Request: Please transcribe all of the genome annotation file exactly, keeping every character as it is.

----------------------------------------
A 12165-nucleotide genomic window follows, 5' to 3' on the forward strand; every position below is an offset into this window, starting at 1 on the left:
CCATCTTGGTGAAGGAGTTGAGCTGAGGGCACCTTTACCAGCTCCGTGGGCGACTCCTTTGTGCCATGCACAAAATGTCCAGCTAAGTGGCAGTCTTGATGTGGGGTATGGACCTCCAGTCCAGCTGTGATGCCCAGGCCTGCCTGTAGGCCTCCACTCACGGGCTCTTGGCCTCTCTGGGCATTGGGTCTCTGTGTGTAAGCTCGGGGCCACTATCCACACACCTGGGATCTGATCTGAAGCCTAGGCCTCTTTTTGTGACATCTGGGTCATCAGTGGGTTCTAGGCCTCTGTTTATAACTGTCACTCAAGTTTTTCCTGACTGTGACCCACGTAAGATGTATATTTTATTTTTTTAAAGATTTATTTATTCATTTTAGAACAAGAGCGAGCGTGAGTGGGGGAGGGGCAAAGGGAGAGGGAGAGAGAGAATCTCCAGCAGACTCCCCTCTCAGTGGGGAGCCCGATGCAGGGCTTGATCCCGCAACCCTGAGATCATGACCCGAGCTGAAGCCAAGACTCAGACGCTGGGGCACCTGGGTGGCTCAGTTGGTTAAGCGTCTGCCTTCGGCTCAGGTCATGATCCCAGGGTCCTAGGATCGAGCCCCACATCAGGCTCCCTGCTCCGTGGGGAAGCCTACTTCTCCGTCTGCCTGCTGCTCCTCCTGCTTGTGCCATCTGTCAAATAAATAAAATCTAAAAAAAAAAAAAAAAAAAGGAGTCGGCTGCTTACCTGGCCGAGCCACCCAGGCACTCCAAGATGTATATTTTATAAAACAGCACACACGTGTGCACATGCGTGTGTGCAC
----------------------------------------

A 12165-nucleotide genomic window follows, 5' to 3' on the forward strand; every position below is an offset into this window, starting at 1 on the left:
CCATCTTGGTGAAGGAGTTGAGCTGAGGGCACCTTTACCAGCTCCGTGGGCGACTCCTTTGTGCCATGCACAAAATGTCCAGCTAAGTGGCAGTCTTGATGTGGGGTATGGACCTCCAGTCCAGCTGTGATGCCCAGGCCTGCCTGTAGGCCTCCACTCACGGGCTCTTGGCCTCTCTGGGCATTGGGTCTCTGTGTGTAAGCTCGGGGCCACTATCCACACACCTGGGATCTGATCTGAAGCCTAGGCCTCTTTTTGTGACATCTGGGTCATCAGTGGGTTCTAGGCCTCTGTTTATAACTGTCACTCAAGTTTTTCCTGACTGTGACCCACGTAAGATGTATATTTTATTTTTTTAAAGATTTATTTATTCATTTTAGAACAAGAGCGAGCGTGAGTGGGGGAGGGGCAAAGGGAGAGGGAGAGAGAGAATCTCCAGCAGACTCCCCTCTCAGTGGGGAGCCCGATGCAGGGCTTGATCCCGCAACCCTGAGATCATGACCCGAGCTGAAGCCAAGACTCAGACGCTGGGGCACCTGGGTGGCTCAGTTGGTTAAGCGTCTGCCTTCGGCTCAGGTCATGATCCCAGGGTCCTAGGATCGAGCCCCACATCAGGCTCCCTGCTCCGTGGGGAAGCCTACTTCTCCGTCTGCCTGCTGCTCCTCCTGCTTGTGCCATCTGTCAAATAAATAAAATCTAAAAAAAAAAAAAAAAAAAGGAGTCGGCTGCTTACCTGGCCGAGCCACCCAGGCACTCCAAGATGTATATTTTATAAAACAGCACACACGTGTGCACATGCGTGTGTGCAC